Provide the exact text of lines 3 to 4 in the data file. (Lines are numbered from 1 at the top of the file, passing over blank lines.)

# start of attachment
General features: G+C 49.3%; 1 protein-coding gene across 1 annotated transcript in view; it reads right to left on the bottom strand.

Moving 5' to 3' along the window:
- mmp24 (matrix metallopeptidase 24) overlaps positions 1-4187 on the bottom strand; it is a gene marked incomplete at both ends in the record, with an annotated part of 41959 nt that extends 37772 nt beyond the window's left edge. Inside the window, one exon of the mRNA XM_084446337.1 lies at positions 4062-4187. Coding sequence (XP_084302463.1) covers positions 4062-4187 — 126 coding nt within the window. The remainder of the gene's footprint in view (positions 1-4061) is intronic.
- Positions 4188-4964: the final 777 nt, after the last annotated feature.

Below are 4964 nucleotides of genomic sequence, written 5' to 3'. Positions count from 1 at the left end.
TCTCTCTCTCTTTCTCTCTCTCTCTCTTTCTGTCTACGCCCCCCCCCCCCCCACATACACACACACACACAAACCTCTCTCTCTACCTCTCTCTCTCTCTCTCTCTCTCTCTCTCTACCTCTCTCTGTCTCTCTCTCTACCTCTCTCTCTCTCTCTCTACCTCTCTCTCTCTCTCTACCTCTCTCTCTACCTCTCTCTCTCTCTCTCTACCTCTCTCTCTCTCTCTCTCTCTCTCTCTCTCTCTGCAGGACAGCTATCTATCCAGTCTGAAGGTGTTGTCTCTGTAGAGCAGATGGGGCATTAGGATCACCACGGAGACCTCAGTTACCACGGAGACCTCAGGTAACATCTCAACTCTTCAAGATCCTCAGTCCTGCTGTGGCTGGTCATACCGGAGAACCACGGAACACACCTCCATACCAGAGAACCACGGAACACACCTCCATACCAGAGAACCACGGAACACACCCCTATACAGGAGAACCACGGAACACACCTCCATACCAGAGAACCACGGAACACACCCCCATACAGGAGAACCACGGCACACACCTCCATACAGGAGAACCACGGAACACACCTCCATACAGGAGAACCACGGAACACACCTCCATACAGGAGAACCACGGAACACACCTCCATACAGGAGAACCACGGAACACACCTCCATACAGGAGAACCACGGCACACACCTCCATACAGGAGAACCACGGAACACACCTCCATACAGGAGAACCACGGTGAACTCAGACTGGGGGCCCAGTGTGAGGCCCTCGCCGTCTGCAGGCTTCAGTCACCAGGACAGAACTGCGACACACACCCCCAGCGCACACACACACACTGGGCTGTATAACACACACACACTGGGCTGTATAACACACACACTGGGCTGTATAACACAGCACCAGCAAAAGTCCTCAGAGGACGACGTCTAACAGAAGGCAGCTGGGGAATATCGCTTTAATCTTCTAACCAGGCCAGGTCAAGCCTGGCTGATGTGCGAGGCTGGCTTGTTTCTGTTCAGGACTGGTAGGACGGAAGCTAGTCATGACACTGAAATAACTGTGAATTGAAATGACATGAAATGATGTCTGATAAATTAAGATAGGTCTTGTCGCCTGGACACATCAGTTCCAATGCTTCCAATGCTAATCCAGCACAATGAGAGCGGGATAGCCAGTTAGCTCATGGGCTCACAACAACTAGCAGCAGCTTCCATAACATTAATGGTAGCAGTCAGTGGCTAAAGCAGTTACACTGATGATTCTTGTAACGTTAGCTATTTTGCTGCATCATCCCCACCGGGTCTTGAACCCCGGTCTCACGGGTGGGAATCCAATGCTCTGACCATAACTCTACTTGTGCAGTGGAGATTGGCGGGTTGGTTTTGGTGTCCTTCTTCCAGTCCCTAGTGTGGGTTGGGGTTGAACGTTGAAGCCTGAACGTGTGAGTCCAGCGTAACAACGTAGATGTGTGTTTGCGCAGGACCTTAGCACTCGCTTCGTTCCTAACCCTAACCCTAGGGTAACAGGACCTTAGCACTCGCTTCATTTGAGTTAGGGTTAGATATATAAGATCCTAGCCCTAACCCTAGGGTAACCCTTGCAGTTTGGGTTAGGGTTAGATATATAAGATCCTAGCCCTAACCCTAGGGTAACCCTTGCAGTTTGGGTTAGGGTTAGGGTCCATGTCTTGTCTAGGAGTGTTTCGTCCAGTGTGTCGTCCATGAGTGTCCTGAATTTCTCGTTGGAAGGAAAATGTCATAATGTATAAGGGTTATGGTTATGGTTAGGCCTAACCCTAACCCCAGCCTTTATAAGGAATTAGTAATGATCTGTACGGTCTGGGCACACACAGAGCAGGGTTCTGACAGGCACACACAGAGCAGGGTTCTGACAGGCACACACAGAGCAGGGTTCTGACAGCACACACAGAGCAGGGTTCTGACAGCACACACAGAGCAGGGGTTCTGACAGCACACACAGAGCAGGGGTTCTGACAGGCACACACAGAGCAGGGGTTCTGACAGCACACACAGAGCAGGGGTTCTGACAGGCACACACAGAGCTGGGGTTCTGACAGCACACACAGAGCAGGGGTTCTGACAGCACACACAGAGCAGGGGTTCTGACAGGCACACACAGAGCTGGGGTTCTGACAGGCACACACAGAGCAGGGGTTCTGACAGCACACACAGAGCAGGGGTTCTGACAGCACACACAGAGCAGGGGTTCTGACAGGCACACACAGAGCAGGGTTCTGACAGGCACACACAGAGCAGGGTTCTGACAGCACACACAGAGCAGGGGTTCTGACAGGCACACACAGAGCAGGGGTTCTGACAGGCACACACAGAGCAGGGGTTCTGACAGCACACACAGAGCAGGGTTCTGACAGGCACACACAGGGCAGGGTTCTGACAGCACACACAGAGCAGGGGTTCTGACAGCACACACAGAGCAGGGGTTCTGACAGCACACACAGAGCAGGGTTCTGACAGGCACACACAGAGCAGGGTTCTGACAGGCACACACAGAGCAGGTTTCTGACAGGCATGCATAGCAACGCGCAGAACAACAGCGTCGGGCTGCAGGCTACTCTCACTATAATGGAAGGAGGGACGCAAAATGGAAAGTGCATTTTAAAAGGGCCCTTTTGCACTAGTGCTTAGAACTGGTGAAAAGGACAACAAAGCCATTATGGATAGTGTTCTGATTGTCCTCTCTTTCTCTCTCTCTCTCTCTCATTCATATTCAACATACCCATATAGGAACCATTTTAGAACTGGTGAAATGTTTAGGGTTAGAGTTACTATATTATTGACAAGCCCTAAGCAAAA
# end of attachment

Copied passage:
- mmp24 (matrix metallopeptidase 24) overlaps positions 1-4187 on the bottom strand; it is a gene marked incomplete at both ends in the record, with an annotated part of 41959 nt that extends 37772 nt beyond the window's left edge. Inside the window, one exon of the mRNA XM_084446337.1 lies at positions 4062-4187. Coding sequence (XP_084302463.1) covers positions 4062-4187 — 126 coding nt within the window. The remainder of the gene's footprint in view (positions 1-4061) is intronic.
- Positions 4188-4964: the final 777 nt, after the last annotated feature.